Can we use the negative aspects across the history of human records to reassure ourselves?

July has been a particularly  woeful month. From the top of my head I can reel off a sinister list: ISIS burning a family to death (including a 2-year-old girl) in Mosul Iraq, the attempted Turkish Coup, the Nice Terror attacks, a spate of terrorist incidents across Germany, and the intensification of racial tensions in the US with the Baton Rouge, and Dallas shootings of police officers.

Fair enough – just recalling these events again is depressing. I don’t blame you if you’ve already clicked off this post. But wait.

I’m going to put forward the case that we can reside in the fact that there has always been existential threats to humanity, but in the main, the good has prevailed. We can’t see ourselves as living in a radically different era from our predecessors. Violence is endemic to history. One could even say history is the history of violence.


What we are experiencing today is a growing awareness of the scale of international violence that goes on a day to day basis. We are now able to educate ourselves on events spanning all corners of the world, which of course are often toxic. When Wahabbism swept across the Arabian peninsula, costing the lives of many ‘non-believers’, it did not taint the worldview of those in say, Scandinavia, or Lima, or Reading. Conversely, the Crusades saw violence on such a mass scale against Islam, it threatened the whole Muslim population, Shia and Sunni, in the Middle-East.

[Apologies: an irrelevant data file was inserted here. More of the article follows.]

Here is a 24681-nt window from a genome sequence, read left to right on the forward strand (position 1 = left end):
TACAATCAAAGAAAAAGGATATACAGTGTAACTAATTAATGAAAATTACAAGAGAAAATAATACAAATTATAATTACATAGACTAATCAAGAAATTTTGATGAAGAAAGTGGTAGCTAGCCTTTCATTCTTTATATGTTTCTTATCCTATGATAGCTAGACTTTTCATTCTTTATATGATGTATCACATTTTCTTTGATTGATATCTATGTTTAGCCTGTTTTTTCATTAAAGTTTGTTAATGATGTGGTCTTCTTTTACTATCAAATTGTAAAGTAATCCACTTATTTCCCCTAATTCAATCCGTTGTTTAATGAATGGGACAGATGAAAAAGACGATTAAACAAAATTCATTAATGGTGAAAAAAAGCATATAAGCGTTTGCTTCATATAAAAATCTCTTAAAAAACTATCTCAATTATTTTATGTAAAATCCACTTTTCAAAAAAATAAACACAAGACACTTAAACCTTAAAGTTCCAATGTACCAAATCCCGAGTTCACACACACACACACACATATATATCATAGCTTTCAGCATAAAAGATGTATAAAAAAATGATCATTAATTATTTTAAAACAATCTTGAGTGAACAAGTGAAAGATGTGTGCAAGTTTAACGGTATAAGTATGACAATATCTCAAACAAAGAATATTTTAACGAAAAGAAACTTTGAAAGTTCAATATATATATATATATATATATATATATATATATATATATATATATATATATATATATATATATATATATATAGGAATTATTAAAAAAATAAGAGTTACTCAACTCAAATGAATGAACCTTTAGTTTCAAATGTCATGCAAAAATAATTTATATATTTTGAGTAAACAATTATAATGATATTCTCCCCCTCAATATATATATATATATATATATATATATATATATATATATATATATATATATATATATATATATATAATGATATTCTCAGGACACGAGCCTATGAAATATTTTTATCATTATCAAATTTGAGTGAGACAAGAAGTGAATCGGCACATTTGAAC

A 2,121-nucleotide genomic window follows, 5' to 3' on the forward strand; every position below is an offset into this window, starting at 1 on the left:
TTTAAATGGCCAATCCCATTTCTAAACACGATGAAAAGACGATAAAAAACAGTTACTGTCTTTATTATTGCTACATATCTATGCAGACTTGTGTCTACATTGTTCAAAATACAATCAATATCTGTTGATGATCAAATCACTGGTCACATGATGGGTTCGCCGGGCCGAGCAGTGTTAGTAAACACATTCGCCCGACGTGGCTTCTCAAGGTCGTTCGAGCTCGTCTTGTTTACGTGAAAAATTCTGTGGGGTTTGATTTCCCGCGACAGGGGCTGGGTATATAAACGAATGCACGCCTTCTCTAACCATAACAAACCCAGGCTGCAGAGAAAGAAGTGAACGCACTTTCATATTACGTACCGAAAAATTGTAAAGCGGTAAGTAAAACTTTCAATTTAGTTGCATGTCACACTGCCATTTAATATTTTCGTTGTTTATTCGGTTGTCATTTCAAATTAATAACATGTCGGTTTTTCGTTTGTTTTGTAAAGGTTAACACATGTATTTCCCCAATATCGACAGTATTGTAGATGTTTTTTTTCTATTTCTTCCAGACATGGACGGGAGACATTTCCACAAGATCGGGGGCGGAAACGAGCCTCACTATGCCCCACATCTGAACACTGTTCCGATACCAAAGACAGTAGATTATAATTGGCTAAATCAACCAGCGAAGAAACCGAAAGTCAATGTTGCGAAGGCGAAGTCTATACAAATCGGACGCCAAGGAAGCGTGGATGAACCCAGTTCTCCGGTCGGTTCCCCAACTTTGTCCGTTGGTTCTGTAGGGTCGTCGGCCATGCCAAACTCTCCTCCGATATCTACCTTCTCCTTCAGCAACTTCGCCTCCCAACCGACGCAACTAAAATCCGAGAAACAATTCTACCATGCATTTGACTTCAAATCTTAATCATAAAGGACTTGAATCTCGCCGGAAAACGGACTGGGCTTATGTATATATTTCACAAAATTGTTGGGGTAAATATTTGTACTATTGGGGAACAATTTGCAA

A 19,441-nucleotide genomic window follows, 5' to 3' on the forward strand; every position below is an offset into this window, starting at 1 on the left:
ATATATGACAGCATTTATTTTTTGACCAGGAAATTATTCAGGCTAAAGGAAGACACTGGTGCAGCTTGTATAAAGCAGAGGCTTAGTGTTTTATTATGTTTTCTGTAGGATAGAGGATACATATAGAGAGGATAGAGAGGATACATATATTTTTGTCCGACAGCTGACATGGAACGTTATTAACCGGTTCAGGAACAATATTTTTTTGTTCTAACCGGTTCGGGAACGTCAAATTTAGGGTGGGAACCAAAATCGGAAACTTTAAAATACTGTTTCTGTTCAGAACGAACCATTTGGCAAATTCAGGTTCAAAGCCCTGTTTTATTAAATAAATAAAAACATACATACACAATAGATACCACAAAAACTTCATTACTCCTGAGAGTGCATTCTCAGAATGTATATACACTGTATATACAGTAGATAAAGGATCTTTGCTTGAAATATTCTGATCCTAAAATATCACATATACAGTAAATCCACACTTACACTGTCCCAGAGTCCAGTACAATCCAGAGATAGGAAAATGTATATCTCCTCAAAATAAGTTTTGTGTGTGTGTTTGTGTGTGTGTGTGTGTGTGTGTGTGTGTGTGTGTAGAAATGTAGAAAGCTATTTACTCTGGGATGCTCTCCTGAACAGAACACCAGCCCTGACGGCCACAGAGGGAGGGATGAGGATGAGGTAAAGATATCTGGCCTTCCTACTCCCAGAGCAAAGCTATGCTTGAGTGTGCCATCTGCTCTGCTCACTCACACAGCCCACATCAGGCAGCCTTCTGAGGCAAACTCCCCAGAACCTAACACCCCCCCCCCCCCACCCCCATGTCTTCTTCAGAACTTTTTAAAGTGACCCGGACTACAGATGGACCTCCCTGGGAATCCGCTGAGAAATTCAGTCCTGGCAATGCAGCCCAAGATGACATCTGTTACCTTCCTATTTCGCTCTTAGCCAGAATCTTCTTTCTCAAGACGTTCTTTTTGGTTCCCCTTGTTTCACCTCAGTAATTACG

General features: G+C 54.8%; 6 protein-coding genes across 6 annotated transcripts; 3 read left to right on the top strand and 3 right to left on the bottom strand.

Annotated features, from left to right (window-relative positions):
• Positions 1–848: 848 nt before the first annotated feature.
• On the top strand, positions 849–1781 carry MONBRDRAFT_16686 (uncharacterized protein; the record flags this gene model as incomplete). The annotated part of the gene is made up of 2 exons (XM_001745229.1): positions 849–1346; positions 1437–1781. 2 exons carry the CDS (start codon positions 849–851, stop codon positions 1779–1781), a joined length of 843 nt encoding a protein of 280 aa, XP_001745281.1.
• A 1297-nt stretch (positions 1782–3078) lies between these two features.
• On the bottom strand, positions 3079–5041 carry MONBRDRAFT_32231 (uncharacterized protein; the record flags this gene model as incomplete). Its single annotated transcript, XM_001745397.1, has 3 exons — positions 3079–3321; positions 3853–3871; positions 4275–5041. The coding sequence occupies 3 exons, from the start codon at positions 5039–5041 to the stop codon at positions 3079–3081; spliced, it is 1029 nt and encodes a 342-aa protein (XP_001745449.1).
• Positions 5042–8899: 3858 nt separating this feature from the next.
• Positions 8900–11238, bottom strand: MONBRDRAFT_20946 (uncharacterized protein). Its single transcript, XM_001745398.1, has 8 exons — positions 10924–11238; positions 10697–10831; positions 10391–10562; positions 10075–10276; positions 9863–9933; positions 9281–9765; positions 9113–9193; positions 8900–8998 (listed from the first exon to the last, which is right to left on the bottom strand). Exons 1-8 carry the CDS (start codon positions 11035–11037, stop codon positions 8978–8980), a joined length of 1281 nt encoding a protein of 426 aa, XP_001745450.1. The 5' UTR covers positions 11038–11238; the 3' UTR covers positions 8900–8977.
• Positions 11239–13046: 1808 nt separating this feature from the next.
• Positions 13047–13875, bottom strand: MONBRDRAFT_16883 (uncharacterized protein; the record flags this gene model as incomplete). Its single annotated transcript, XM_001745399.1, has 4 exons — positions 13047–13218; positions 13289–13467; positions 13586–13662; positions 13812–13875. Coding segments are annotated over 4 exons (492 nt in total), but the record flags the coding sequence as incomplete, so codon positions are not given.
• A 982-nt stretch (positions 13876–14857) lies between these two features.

Perhaps it is naive and ignorant to believe that our current existence is somehow novel, departing from a recent history of peace and tranquility.

July HAS been a particularly bad month, but that should not hamper our view that in the grand course of history we are living in some of the most peaceful times ever. We should not allow ourselves to fall into a trap whereby an atrocity, a bad month, or a bad year significantly alters our perception of where our era stands. If you were to take a step back now and see the whole course of history laid down in a neat timeline, you would see our current as one defined by its comparative non-violence.

Now these words aren’t enough to comfort the grieving mother of one of the Syrian children killed in a hospital after an ISIS raid.

But studying history (as I have) is what we need for us to access our less agitated states. Reading history allows us to realise that if a society is in trouble, it is not fatal.

Anyway, cheer up its all good (*writing as a privileged white-male in the West*). Here’s a potato.